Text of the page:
Mod your keyboard, steampunk style
Create something totally new by modifying your electronic equipment to make it look old.
In search of a creative diversion from his job in IT, Jake von Slatt found it no further away than his computer keyboard. A devotee of Steampunk, an aesthetic genre combining modern and Victorian elements, von Slatt spent two months on his brass-trimmed mod of a 1989 IBM Model M keyboard. He spared no detail, from the status lights to the Roman-numeral-marked function keys. Get all the information on his build at steampunkworkshop.com.
- Project: build a vintage keyboard
- Cost: $100
- Time: 2 months
- Difficulty: easy | | | | | hard (Editor’s note: 4/5)
1. Remove the key caps from the IBM keyboard, and strip off all but the bare base of each one using a drill press and a plumber’s torch.
2. Cut out holes for the key bases in a piece of black felt, and lay it on the keyboard bed to cover it.
3. Shape the brass carriage pieces with a band saw, and cut out interior holes with a drill and a saw. Smooth and lacquer the brass, and attach the carriage to the keyboard.
4. Buy ’50s-era Royal and Smith Corona typewriter keys on eBay ($65 total). Cut off the plastic on each key top so it lies flush on a key base, and glue them together.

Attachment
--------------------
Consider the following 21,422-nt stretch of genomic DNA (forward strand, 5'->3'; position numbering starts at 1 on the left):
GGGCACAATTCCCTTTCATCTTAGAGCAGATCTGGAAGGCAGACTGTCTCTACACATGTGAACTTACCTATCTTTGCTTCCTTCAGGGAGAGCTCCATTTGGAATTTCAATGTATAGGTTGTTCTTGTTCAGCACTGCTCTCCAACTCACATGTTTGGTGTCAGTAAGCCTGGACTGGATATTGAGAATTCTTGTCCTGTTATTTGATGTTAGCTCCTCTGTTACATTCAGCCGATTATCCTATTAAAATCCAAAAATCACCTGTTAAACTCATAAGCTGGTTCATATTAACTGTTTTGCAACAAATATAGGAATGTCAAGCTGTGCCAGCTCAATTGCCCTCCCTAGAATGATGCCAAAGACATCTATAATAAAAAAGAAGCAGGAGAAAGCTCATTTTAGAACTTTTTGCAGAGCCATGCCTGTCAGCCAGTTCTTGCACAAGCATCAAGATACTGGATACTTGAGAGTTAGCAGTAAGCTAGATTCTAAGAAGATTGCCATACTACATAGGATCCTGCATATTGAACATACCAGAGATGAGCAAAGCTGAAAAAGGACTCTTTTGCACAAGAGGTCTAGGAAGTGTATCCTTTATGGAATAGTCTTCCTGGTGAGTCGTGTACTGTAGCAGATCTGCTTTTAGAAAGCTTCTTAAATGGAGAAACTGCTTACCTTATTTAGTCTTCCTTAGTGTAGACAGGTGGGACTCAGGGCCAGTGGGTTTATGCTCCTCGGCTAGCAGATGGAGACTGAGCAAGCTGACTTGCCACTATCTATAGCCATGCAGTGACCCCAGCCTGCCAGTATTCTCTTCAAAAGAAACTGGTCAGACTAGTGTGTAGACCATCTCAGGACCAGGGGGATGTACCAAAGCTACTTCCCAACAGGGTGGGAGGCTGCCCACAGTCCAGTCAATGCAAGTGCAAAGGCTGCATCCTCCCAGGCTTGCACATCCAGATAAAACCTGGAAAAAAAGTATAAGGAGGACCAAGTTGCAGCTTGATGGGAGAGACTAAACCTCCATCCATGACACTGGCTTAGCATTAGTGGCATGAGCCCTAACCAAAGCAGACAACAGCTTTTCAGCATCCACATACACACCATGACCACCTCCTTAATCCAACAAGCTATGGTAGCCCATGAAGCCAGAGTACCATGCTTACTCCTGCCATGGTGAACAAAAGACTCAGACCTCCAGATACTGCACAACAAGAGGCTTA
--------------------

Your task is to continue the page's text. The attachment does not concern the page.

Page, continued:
More cutting-edge antiques
Onomy Labs modded this iconic Philco Predicta “Continental” TV to house a computer with a 1,600-by-1,200-pixel LCD screen, as well as an iSight webcam. The original speaker and volume knob still work, and the channel knob can be used as a controller for teleconferencing and other applications. Details at onomy.com.
Nick McGill salvaged this case from a secondhand shop and reengineered it to plug into a PC and make calls over the internet. He whittled down parts from a computer headset and hot-glued them into the mouthpiece and earpieces. The microphone wires had to be cut, soldered, and heat-shrunk back together.
Pauric O’Callaghan (pauric.net) wired a small router to an old rpm counter from a motorboat and engineered the device to display the amount of traffic between his home network and the internet on its elegant analog gauge. The finished product is truly a work of high-tech art. Back in March, O’Callaghan’s wireless router won the grand prize (a Canon DSLR camera) in PopSci‘s “Use It Again” contest—held with DIY site instructables.com—which challenged readers to transform their old tech equipment into something new.
This story has been updated. It was originally featured in the July 2007 issue of Popular Science magazine.